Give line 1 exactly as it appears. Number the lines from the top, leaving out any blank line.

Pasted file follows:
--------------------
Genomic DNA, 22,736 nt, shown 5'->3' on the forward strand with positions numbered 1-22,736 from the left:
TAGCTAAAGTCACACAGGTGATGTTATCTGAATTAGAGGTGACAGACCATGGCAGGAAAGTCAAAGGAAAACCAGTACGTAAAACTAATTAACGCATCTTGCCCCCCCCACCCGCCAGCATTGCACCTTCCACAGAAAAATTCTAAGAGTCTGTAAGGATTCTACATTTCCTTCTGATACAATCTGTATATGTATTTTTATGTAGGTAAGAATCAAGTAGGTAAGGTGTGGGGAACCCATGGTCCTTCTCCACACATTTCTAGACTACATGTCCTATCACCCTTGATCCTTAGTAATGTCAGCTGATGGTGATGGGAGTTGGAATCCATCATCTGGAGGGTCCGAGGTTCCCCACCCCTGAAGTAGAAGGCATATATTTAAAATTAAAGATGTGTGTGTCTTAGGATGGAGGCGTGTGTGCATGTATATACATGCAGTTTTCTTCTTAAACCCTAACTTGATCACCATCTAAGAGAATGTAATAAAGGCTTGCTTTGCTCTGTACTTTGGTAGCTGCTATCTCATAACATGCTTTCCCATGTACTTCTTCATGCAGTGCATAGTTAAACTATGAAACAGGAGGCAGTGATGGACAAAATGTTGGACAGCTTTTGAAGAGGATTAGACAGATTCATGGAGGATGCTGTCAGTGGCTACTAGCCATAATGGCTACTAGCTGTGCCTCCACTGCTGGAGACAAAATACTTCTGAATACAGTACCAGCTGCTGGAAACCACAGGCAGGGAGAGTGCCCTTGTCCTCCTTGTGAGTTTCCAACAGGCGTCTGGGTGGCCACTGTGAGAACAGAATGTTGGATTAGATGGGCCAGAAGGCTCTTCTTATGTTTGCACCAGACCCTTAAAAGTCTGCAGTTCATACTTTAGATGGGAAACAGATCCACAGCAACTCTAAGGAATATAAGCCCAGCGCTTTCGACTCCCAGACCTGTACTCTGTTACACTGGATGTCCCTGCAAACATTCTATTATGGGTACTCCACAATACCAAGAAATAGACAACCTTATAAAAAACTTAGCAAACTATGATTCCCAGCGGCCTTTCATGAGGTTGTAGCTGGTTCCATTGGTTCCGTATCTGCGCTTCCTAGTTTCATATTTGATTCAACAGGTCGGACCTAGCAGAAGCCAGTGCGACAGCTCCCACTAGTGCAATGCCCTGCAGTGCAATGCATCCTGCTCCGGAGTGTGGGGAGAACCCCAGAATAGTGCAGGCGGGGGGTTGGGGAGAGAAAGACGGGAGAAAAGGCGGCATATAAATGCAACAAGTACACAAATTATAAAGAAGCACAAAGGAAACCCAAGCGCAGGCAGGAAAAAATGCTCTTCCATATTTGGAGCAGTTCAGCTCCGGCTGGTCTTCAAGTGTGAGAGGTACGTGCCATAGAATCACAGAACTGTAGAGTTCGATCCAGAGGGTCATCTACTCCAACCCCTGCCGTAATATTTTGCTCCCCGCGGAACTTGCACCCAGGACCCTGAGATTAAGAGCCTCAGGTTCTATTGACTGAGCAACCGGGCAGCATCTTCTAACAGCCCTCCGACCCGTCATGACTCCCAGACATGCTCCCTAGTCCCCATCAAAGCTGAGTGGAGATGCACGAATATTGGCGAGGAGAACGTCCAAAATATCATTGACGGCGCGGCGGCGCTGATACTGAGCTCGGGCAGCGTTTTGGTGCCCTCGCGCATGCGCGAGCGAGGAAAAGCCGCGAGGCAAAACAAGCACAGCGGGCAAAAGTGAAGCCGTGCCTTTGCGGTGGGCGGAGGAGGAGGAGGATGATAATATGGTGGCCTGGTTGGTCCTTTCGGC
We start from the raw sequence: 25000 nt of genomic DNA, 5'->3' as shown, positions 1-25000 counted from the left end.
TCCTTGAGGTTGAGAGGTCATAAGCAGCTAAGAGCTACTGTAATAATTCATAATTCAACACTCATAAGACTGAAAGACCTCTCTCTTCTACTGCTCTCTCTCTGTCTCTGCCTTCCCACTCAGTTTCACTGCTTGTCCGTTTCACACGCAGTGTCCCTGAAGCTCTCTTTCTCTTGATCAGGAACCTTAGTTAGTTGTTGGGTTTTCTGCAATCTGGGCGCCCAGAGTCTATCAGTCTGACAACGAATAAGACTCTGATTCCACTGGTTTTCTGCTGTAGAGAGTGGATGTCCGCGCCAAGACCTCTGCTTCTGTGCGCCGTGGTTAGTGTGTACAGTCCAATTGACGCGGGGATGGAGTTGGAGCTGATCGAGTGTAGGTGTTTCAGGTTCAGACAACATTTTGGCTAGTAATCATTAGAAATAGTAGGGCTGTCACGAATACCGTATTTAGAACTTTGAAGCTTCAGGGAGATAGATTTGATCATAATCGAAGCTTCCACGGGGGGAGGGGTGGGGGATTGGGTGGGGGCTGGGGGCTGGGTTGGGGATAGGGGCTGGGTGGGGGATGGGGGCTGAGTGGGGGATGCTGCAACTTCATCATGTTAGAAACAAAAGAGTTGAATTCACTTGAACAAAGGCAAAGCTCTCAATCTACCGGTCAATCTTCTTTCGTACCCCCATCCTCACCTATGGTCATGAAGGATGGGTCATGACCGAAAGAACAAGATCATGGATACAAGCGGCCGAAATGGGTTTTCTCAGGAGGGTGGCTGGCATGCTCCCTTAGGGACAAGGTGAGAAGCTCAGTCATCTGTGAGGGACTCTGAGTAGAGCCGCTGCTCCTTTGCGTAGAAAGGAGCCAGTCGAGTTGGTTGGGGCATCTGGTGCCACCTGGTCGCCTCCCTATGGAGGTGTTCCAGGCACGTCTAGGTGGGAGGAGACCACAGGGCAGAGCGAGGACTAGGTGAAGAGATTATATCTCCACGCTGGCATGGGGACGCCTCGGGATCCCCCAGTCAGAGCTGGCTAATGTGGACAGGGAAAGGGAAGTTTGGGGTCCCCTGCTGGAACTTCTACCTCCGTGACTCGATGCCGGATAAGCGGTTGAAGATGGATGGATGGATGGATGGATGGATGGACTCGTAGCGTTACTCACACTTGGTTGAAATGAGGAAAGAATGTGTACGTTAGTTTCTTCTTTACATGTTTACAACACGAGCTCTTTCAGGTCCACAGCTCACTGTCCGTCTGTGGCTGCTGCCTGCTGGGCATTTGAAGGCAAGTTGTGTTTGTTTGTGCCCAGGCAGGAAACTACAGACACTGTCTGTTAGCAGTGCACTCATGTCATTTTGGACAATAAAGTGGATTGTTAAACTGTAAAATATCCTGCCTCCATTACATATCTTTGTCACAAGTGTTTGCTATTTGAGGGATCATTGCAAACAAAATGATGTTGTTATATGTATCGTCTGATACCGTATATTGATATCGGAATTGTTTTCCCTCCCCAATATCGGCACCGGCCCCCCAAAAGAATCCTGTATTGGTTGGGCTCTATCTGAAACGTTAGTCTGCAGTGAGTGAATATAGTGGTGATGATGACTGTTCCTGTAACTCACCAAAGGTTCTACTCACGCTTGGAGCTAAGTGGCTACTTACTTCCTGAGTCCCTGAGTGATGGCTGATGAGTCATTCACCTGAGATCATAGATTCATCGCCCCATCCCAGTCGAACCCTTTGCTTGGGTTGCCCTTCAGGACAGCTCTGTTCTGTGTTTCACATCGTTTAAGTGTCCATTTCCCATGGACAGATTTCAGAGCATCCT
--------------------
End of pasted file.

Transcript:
Genomic DNA, 22,736 nt, shown 5'->3' on the forward strand with positions numbered 1-22,736 from the left: